Wednesday, March 5, 2008

Day 65: 9/9/1970 Boston, MA

9/9/1970 Boston, MA (2nd gen>cdr)
Immigrant Song, Heartbreaker, Dazed and Confused, Bring it on Home, That's the Way, Bron-Yr-Aur, Since I've Been Loving You, Thank You, What is and What Should Never Be, Moby Dick, Whole Lotta Love, Communication Breakdown

The tape begins with a long-winded, rambling stage announcement about Paul McCartney and festival licenses at Boston College before J.J. Jackson introduces the band. After a long pause while Page changes guitars, they launch into Immigrant Song. Plant gets the verses mixed up during Heartbreaker, getting a bit lost in the process. Page's a cappella solo is a bit disjointed at the beginning. There seems to be some sort of illicit transaction taking place near the taper during the bow solo in Dazed and Confused. There is a brief drop-out at the beginning of the fiery guitar solo. Page's fingers fly across the fretboard with wild precision.

Page makes his guitar squeal with delight at the end of the rock section in Bring it on Home. Plant gets lost in the lyrics during That's the Way. The harmony near the end of the song is especially mournful. The final chord of Bron-Yr-Aur coincides with a speed fluctuation in the tape. Page has a bit of trouble finding the right notes during the first verse of Since I've Been Loving You. Tape disturbances mar the dramatic latter half of the song. Plant encourages the crowd to get loose "despite the herdsmen" before Jones's organ solo, which is also marred with constant tape disturbances and cut near the end.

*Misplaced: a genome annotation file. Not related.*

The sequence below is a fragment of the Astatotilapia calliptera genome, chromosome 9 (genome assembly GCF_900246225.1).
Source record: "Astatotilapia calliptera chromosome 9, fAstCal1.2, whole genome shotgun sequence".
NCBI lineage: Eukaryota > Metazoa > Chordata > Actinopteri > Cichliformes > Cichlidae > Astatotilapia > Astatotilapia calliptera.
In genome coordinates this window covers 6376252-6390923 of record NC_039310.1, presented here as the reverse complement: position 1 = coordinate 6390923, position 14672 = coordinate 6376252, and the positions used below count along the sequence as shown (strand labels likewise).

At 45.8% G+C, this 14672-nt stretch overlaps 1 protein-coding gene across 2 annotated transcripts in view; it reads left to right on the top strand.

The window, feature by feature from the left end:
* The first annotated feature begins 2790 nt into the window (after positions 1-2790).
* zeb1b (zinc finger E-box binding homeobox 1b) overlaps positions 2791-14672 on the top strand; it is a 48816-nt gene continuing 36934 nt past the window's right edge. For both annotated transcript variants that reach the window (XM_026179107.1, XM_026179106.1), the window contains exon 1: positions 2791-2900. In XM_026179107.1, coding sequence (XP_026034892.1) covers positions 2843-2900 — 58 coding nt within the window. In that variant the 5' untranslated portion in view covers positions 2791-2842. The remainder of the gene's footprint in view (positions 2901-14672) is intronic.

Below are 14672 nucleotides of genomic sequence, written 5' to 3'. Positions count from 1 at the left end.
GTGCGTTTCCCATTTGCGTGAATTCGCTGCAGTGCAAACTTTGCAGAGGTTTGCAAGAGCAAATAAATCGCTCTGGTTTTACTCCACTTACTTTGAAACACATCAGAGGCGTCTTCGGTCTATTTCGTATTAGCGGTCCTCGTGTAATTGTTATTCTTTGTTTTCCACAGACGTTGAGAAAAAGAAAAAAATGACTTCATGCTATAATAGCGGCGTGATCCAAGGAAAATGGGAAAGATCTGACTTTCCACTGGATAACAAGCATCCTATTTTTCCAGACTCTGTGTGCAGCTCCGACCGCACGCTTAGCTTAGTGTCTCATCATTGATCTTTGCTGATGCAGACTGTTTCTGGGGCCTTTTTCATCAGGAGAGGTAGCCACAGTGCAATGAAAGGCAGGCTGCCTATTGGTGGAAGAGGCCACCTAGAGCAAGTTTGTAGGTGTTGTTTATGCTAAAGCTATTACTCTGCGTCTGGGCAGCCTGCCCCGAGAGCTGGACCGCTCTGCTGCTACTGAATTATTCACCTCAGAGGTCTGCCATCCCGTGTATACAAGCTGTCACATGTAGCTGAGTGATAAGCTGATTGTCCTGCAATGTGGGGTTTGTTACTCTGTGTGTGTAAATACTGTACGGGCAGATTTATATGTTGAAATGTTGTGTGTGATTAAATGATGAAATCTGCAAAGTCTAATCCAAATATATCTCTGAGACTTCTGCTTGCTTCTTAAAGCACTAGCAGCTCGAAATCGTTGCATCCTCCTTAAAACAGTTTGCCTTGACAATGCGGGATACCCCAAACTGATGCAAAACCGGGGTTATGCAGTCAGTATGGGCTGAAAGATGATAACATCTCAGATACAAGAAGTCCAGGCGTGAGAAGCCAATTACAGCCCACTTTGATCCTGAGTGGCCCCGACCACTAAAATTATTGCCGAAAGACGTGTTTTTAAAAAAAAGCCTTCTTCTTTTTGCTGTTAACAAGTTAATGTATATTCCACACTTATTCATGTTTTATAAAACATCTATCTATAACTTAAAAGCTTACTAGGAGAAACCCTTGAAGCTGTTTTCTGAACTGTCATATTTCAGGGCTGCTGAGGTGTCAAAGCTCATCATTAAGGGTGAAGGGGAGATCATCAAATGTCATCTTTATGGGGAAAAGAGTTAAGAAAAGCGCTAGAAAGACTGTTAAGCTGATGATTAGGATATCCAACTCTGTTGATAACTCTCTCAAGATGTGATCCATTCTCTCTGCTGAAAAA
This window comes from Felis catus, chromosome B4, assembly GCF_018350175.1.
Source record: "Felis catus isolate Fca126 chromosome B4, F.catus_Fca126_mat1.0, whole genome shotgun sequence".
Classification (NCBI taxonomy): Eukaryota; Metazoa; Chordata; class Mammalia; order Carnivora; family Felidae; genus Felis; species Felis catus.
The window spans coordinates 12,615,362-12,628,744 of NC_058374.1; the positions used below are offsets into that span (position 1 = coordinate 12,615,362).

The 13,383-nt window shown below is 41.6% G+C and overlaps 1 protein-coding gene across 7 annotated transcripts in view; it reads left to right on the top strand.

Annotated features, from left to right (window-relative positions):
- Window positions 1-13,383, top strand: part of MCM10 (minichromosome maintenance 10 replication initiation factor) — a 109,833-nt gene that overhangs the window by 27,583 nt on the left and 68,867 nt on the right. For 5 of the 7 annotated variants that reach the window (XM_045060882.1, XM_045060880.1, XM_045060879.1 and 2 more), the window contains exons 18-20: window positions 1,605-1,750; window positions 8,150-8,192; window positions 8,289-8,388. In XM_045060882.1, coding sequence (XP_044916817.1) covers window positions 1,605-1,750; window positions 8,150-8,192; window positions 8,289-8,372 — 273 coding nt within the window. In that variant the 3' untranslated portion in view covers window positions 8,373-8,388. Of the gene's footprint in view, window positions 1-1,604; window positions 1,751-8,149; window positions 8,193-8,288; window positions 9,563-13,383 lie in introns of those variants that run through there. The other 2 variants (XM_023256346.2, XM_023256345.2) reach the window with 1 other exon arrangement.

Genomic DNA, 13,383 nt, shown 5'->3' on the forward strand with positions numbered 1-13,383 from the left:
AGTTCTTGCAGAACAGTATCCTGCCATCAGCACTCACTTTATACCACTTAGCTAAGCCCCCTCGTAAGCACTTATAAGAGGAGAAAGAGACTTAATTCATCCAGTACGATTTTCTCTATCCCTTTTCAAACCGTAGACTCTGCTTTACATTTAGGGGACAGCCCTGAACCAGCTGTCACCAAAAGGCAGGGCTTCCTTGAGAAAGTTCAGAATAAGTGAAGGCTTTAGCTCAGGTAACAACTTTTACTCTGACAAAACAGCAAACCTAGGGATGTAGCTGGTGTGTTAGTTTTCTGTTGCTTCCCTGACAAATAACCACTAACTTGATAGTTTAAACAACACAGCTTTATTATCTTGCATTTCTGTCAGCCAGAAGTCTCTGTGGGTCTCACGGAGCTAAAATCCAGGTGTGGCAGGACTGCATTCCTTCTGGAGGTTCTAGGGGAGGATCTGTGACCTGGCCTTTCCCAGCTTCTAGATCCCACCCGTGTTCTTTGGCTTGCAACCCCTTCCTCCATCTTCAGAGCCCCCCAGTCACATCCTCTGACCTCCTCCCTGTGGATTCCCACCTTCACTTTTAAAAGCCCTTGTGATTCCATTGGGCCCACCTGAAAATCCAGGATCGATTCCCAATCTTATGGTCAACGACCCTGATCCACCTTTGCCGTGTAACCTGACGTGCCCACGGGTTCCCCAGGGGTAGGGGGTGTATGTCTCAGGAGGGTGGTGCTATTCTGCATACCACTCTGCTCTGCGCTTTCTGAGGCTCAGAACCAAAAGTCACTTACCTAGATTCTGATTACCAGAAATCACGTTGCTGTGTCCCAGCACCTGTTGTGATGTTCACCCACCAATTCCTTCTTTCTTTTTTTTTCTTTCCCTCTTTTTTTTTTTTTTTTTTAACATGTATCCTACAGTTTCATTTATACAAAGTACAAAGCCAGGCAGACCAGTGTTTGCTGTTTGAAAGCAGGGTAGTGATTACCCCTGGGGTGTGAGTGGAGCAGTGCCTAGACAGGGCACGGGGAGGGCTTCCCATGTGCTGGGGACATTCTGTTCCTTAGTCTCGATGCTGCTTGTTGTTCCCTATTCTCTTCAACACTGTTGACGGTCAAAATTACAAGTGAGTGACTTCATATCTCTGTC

Page's excellent solo during Thank You is interrupted by a volume shift and the erratic arrhythmic clapping of the crowd near the taper. Plant asks the crowd to be cool so as to avoid any trouble with the authorities before Whole Lotta Love. The medley includes Stop Messin' Round, Ramble On, For What it's Worth, Some Other Guy after a cut in the tape, and Muddy Waters's Honey Bee, during which Plant has the crowd making buzzing sounds. The erratic clapping returns during the explosive finale. The show ends with a quick and dirty Communication Breakdown.

The tape is fairly clear and well-balanced, if a bit distant. The tape disturbances and arrhythmic clapping can be a bit distracting.

1 comment:

Eric said...

A love the quick and dirty "Communication Breakdown." Some of the first signs of punk.